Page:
Just because our sample survey questions are general doesn’t mean you can’t fine tune your customer satisfaction survey to explore one aspect of your business in depth.
Some aspects you could focus on include:
- In-store customer service experience
- Ease of the online purchasing process
- Level of satisfaction with online customer support
- Learn how your customers are using your product
- Discover what additional features, products, services, or events customer would like
- Feedback after attending a new or updated product, service, or hosted event
The possibilities are endless.
When diving deep into one topic, remember to stay focused and concise. The survey should still only take your customers a few minutes to complete, even if you’re asking for in-depth and actionable feedback.
You don’t want your customers to feel like you wasted their valuable time!
If you decide to get specific with your survey questions, it’s a very good idea to include Disqualify Logic in your survey. Disqualify Logic can be a question like: “Did you purchase X product?” If the respondent answers yes, then they may continue the rest of the survey. If their response is no, Disqualify Logic will bump them out of the survey.
This way, the only people who will go through the survey are people who it applies to.
Survey Often… But Not Too Often
Once you start surveying your customers, it’s important to check in with them regularly to start tracking satisfaction over time, particularly as you begin to act on the feedback you receive to improve how you do business.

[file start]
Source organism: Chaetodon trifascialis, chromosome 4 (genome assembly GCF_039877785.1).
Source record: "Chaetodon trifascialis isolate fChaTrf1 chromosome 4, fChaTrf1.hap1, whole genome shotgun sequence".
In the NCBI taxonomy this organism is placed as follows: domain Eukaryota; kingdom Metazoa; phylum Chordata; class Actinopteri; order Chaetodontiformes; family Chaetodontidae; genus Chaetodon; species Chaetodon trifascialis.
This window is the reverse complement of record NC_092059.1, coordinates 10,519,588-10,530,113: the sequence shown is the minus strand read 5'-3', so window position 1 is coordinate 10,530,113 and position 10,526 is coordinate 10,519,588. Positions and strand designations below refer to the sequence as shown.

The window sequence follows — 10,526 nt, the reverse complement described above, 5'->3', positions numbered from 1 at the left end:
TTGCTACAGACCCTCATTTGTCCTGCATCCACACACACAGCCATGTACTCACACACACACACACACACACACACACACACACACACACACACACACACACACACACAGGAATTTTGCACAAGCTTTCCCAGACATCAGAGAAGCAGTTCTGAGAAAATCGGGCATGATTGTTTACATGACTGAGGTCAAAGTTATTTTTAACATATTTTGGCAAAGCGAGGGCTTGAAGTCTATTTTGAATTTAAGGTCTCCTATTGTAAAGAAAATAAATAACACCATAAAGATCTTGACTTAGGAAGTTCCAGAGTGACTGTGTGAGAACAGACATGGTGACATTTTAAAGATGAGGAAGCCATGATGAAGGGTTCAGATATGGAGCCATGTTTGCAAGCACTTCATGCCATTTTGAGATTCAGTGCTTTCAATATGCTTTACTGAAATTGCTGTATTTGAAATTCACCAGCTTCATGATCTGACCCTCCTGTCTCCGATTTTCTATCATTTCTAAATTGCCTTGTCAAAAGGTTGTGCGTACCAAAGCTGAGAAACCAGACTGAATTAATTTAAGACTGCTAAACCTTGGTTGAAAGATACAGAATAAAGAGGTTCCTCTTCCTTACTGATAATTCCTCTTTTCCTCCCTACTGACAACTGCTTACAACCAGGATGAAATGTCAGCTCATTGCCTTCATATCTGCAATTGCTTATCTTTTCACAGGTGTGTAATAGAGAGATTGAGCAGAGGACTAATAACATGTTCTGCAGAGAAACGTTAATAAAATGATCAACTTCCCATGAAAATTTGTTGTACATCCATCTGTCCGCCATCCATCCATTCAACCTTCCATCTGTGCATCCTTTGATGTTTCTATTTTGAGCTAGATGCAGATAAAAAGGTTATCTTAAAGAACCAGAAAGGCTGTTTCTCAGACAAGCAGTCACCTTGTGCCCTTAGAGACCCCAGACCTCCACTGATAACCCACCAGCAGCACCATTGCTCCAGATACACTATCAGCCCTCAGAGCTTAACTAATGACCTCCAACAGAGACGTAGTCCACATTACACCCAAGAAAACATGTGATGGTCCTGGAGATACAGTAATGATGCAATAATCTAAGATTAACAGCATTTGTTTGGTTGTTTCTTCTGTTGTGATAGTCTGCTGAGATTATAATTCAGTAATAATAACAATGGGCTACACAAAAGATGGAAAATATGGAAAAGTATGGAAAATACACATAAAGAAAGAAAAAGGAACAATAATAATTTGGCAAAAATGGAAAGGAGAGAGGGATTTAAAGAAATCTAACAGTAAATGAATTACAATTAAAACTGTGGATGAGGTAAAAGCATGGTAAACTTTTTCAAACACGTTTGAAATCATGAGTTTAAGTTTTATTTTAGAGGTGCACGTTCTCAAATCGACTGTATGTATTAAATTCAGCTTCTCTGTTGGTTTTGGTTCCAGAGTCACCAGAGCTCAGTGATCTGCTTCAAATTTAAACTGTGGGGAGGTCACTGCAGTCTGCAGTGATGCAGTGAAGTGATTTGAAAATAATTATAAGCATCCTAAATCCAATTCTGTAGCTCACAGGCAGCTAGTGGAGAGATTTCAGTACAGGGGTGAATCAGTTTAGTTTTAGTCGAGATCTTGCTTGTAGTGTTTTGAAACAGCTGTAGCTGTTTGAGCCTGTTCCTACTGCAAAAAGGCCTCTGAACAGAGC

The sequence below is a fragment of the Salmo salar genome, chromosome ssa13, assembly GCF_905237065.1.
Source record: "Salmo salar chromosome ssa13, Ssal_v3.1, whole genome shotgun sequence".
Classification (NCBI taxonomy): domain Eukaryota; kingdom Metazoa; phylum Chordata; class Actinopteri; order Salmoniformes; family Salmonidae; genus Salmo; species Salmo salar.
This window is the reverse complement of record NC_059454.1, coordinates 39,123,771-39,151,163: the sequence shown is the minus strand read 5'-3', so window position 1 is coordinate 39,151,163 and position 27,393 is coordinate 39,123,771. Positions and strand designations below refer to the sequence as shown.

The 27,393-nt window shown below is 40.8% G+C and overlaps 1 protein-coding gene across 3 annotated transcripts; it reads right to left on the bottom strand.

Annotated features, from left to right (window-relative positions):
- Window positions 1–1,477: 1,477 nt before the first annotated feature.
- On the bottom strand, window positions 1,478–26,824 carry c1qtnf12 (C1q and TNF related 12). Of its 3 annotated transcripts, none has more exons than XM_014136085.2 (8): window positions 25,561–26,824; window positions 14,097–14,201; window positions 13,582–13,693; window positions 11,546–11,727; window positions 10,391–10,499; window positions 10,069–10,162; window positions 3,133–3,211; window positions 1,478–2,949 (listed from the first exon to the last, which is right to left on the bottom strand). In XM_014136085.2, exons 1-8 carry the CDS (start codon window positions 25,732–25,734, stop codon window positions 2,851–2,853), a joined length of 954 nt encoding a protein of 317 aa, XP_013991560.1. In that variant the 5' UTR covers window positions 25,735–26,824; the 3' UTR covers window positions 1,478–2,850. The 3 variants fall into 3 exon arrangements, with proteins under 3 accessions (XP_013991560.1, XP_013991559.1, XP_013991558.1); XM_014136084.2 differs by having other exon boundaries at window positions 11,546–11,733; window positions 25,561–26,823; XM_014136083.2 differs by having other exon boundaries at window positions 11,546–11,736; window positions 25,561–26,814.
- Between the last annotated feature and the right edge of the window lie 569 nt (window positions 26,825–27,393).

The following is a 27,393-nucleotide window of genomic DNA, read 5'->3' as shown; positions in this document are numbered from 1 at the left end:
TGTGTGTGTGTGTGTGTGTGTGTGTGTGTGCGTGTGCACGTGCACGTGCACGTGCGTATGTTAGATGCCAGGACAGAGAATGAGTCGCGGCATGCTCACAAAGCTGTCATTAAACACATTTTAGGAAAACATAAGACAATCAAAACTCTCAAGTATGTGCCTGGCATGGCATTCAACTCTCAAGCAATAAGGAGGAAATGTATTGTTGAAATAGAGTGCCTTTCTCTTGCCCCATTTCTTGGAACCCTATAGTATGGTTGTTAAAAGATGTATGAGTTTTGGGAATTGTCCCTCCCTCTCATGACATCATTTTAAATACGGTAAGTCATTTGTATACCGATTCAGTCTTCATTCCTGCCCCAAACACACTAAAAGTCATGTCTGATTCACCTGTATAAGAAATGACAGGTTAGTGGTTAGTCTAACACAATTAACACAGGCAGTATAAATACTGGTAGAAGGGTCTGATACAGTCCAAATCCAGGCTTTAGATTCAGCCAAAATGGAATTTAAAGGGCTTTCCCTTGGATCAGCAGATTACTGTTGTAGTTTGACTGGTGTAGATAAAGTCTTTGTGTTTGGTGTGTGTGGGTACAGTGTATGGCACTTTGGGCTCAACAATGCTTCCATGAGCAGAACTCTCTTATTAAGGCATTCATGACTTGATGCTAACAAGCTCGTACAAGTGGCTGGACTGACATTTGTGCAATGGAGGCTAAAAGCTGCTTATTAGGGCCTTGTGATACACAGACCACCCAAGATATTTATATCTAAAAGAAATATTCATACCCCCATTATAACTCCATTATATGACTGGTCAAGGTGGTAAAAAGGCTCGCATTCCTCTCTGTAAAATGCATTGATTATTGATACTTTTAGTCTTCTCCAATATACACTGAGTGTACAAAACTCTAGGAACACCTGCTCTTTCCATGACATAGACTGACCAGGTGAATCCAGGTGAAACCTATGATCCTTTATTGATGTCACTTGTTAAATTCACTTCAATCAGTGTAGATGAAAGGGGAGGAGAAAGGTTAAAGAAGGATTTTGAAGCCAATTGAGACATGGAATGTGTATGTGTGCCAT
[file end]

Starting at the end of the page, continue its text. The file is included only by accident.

However, as important as it is to check in often, it’s equally important not to overdo it!
Survey fatigue is a real problem, and over-surveying is one of the fastest ways to annoy your customers.
Alchemer recommends waiting three months before sending another survey to an individual, regardless of how often they interact with you in the interim.
Quick Tips for Distributing Surveys With Customer Satisfaction Questions
Now that you’ve created your fantastic survey, it’s time to get it in front of your customers.
Which methods you choose will depend entirely on your goals for the survey and, in particular, your target audience.
Possible distribution methods include:
- Email and newsletter campaigns
- On the web through a direct link from your site
- Automated emails triggered by customer actions
- Social media posts targeted to your existing customers
- In-store on a tablet or mobile device
Put Our Sample Survey Questions to Work
Solving one customer’s problem is important, but the only way to really get ahead is to proactively find and address the issues making a negative impact on customer satisfaction.
To find out more about how you can use CSAT (customer satisfaction) and NPS to improve the customer experience, listen to the Activated NPS Webinar.
Surveys are the perfect tool to help you on this journey.